Electronic invoicing: An attractive proposition for small businesses too

The administration departments of EU member states must accept and be able to process electronic invoices by 2018 at the latest – this is stipulated by the corresponding EU directive. Implementing this directive represents a challenge. Yet the City of Bremen has done some calculations and it is worth it.

 

Eleven to 40 EUR per invoice…

Just the incoming invoices, which are received by the public administration in Bremen, amount to a quarter of a million documents each year – and represent a considerable cost in terms of working hours, paper, personnel and archiving. When it comes to sending out invoices, there is also the cost of postage to factor in.

 

…this adds up to several million euros

Until now, every invoice had to be provided on paper. They land on the desk of the responsible administrator, who initials them and passes them on to colleagues for further processing. The paper invoice is then scanned in and entered into the system, where it is processed further. If you take these figures as a basis and multiply them by the number of invoices, you soon reach several millions of euros spent each year on incoming invoices alone.

 

Bremen is making progress

It is no surprise that Bremen has taken action and is seeking to develop a concept for uniform standards and a uniform invoice data format as part of a flagship project. The local Coordination Office for Standards in Information Technology (KoSIT) is also involved, together with the senate and the Chamber of Trade and Commerce.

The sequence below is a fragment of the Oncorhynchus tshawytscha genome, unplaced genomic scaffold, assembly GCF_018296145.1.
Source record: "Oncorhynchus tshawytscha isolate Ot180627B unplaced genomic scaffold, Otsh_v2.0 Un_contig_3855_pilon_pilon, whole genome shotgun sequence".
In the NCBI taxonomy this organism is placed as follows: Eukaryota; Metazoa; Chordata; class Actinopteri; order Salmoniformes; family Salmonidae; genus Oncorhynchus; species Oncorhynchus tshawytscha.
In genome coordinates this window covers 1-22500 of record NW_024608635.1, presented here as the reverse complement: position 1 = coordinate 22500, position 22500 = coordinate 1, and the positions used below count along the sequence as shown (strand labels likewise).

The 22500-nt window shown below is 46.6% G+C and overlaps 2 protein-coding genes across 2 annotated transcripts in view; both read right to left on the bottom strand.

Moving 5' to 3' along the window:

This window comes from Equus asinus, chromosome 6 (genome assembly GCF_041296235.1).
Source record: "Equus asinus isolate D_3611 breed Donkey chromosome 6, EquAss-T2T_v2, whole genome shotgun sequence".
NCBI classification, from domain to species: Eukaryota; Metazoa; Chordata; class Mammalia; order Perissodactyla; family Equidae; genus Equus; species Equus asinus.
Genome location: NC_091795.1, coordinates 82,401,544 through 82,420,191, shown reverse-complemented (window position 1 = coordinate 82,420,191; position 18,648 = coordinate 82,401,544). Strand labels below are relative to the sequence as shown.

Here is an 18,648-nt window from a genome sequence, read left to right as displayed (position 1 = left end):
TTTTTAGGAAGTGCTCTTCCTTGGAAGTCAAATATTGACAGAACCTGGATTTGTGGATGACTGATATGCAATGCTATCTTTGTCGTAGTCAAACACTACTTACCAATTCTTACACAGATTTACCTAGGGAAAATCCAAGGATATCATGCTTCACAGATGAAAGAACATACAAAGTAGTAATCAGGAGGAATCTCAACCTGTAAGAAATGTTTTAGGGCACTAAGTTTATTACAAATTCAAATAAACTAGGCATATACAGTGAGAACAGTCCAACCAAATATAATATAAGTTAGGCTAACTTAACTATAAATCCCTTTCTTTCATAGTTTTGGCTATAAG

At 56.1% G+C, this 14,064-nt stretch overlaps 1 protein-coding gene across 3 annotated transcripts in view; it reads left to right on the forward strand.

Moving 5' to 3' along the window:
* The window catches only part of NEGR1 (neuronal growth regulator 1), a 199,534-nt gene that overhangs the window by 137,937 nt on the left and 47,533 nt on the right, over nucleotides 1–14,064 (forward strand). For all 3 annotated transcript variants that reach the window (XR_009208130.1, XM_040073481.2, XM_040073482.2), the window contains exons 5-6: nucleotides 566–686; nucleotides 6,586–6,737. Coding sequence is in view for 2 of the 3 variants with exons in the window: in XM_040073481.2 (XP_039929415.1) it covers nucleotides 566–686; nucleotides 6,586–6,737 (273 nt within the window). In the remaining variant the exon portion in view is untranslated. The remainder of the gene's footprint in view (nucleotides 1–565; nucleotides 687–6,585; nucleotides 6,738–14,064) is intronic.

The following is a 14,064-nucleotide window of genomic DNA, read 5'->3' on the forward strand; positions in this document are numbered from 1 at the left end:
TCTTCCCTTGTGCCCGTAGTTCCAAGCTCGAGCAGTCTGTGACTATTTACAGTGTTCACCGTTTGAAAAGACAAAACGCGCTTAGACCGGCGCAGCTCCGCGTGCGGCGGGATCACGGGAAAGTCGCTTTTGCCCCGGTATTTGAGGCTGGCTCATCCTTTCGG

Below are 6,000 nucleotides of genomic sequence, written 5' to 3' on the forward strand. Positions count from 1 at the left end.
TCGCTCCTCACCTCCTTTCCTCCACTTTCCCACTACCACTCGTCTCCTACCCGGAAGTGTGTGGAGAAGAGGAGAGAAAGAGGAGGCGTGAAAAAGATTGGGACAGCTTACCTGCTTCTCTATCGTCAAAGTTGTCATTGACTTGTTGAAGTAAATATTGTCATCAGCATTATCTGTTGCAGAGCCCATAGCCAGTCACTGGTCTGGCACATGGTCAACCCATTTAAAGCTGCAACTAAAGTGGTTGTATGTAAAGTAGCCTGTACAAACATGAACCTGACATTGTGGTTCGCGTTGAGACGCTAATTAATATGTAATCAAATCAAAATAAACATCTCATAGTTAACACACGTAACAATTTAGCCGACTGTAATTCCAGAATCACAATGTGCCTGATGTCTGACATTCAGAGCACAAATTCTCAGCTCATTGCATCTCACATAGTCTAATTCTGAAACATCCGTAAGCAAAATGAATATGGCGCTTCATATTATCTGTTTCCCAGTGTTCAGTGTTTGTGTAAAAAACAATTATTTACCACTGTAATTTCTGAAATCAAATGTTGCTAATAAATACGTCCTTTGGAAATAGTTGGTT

Portal for creating invoices

With digital incoming invoices, the entire procedure should become more efficient and transparent, and will save a great deal of money. But this money must not lead to increased costs for small and medium-sized businesses who send invoices to Bremen city council. An idea that is being followed within the project deserves special mention in this regard: Those responsible have been testing a portal in a pilot project. This portal can be used by smaller companies to compile their invoices via an online form and to then send them directly to the council. The benefit: These companies do not need to spend time working out the new system and can write invoices which fulfil the required standards quickly and without any additional effort.

If a portal like this can be successful, it could make a difference across Germany and Europe. Let us hope so!